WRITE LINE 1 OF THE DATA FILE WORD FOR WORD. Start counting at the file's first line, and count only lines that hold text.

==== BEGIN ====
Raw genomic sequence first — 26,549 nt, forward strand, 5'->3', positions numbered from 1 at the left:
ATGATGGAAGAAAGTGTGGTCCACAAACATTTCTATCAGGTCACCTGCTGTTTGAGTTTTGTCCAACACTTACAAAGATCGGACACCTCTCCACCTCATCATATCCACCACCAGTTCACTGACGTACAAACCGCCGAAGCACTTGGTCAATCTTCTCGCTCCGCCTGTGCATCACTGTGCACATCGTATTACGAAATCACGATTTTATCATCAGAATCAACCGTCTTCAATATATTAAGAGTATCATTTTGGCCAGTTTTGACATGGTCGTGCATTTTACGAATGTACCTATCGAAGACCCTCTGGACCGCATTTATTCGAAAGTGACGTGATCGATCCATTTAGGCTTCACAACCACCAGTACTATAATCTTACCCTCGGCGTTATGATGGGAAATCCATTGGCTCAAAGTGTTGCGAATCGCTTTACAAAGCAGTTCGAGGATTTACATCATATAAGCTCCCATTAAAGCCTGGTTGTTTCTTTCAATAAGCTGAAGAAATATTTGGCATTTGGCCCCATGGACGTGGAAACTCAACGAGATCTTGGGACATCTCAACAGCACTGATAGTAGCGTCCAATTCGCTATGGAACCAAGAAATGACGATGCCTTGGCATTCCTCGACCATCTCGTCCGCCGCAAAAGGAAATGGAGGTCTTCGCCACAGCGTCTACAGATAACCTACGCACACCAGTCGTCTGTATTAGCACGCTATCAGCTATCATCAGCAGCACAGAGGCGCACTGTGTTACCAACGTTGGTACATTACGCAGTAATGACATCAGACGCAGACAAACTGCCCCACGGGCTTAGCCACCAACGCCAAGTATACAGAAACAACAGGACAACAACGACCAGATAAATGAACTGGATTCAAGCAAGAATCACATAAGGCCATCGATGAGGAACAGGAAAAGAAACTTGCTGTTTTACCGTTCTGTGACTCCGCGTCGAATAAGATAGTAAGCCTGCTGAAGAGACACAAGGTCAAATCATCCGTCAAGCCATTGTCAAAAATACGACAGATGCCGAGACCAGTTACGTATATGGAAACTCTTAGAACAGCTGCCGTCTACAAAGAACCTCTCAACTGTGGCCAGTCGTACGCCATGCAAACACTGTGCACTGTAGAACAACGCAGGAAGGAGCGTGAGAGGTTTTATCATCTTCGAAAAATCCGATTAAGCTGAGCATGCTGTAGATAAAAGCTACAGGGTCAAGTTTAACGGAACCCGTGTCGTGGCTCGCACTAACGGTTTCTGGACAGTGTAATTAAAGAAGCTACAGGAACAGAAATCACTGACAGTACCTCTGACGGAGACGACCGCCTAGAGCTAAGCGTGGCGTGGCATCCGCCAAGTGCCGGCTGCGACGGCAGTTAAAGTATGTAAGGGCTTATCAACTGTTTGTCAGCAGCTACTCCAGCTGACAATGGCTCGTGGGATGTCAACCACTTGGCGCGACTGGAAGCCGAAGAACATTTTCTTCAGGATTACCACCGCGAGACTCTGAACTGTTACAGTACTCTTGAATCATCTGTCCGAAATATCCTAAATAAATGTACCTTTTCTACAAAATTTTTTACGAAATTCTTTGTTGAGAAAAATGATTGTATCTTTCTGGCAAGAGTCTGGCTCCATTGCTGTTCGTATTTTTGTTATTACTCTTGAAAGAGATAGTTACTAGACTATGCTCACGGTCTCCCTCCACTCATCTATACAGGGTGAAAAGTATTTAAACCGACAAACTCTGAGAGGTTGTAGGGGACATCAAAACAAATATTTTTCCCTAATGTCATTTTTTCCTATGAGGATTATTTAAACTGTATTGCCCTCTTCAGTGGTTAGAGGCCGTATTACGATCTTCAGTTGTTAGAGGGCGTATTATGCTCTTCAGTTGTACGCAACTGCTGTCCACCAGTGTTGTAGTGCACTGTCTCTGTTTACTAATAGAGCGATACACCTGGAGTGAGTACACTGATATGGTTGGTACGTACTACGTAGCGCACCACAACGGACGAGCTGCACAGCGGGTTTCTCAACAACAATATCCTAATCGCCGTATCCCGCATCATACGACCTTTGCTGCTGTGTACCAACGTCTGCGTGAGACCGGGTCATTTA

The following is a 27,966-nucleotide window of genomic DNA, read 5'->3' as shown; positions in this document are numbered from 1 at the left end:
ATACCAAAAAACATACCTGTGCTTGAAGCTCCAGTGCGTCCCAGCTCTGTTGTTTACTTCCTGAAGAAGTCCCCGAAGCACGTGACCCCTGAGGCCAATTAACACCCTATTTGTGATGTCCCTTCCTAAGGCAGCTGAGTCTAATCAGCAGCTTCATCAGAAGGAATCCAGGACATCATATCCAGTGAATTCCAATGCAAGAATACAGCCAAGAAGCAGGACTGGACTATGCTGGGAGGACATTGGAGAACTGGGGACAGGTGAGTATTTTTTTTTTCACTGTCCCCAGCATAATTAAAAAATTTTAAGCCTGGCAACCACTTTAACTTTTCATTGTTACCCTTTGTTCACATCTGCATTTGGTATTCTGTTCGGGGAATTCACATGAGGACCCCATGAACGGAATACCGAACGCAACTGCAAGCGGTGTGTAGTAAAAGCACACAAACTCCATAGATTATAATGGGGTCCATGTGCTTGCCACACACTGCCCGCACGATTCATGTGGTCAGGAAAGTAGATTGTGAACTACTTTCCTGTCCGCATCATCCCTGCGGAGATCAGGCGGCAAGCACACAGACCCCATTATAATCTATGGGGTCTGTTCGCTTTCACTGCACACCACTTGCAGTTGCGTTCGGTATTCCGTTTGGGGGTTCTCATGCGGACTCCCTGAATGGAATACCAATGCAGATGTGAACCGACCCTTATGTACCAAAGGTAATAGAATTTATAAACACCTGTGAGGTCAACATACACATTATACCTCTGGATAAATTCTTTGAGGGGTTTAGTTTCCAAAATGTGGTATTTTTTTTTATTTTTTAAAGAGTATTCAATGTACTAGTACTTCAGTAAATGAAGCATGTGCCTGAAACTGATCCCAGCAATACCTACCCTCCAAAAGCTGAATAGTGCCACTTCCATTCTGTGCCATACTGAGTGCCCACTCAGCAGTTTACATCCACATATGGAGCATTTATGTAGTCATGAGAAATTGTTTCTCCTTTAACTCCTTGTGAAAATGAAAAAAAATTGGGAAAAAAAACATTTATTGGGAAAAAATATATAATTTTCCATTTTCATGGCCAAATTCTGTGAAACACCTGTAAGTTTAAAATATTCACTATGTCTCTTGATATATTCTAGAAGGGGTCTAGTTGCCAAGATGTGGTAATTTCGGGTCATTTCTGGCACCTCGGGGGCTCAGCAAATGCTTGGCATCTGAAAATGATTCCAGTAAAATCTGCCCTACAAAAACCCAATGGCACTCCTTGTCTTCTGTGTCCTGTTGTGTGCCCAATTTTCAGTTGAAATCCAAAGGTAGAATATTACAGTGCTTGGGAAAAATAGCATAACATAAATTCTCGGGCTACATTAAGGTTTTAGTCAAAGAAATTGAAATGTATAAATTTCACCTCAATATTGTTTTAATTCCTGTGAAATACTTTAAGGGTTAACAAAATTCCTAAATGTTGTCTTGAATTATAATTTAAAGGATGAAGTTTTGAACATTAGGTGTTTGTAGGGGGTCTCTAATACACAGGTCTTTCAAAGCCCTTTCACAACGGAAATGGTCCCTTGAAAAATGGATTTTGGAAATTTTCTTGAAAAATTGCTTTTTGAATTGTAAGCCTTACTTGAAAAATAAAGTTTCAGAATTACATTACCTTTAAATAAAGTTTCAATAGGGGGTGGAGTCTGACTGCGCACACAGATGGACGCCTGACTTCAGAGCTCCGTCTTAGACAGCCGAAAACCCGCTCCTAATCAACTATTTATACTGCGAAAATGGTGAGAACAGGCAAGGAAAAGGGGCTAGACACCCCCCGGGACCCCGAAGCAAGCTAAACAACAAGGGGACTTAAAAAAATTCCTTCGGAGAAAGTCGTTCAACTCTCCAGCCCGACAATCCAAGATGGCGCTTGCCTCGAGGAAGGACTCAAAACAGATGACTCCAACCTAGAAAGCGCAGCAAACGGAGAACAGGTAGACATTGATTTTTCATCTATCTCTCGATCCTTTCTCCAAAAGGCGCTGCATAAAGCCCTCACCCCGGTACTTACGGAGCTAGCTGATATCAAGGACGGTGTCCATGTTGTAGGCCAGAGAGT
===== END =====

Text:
Raw genomic sequence first — 26,549 nt, forward strand, 5'->3', positions numbered from 1 at the left: